A novel targeted therapy for prostate cancer appears safe and effective, according to the results of a clinical trial at Johns Hopkins University, MD.
Enoblituzumab is a monoclonal antibody targeting B7 homolog 3 (B7-H3), an antigen that is overexpressed on prostate cancer cells. Monoclonal antibodies bind to a specific epitope on the surface of a target cell, which then allows the antibody—a white blood cell—to destroy the cancer cell. This specific antibody appears to be a double threat as it also causes antibody-dependent cellular cytotoxicity, which recruits other immune cells to the particular target.
In the clinical trial, researchers enrolled 32 biological males with medium- to high-risk prostate cancer. All tumors included in the study were deemed operable. All patients were given enoblituzumab before prostatectomy and followed for 1 year.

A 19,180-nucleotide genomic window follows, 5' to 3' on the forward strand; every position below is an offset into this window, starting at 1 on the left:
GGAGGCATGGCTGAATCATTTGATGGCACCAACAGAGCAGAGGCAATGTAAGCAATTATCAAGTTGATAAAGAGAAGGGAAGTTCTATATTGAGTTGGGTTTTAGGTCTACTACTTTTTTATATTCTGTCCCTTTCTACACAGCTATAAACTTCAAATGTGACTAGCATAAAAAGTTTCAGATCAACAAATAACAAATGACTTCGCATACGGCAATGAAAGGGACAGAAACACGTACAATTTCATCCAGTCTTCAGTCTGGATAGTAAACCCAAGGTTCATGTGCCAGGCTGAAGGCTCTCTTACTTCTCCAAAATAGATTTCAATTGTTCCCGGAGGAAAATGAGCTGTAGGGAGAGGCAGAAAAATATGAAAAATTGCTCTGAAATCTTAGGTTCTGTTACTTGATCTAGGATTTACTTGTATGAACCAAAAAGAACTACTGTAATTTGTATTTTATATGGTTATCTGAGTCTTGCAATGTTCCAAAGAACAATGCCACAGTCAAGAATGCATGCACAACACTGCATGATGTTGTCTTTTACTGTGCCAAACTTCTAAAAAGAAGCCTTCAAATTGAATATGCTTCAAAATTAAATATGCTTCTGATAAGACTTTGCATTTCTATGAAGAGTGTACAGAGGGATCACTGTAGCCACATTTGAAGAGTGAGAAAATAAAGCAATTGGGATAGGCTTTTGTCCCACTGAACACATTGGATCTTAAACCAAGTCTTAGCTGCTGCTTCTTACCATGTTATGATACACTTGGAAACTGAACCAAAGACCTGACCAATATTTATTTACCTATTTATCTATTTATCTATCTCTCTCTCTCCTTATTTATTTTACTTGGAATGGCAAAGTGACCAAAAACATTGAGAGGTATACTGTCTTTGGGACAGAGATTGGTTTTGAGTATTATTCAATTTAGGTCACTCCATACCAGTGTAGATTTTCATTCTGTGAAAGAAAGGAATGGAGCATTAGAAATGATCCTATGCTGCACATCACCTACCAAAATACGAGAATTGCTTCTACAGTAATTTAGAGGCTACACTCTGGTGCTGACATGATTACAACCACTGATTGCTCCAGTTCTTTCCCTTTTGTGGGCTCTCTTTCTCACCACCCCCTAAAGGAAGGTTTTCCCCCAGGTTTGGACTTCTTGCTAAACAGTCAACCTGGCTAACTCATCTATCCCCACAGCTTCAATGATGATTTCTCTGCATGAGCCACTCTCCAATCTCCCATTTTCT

“Overall, 12% of patients experienced grade 3 adverse events and no grade 4 events occurred,” the study, published in Nature Medicine, reported. In addition, 66% of study participants had no residual disease as indicated by a lack of detectible prostate-specific antigen levels at 1 year postprostatectomy.
“What this means is if these results can be replicated in a larger, randomized study, it opens the possibility that combining this therapy with local, curative-intent therapies like surgical prostate removal or radiation therapy, would allow this drug to potentially kill micrometastatic disease hiding elsewhere in the body, and therefore prevent a significant number of men from experiencing recurring disease. That could be a paradigm shift in prostate cancer,” lead author Eugene Shenderov, MD, PhD, told Science Daily.
Though these results are encouraging, researchers must move the pharmaceutical into a phase 3, randomized clinical trial to better understand the drug’s efficacy. Further studies with larger cohorts are being planned.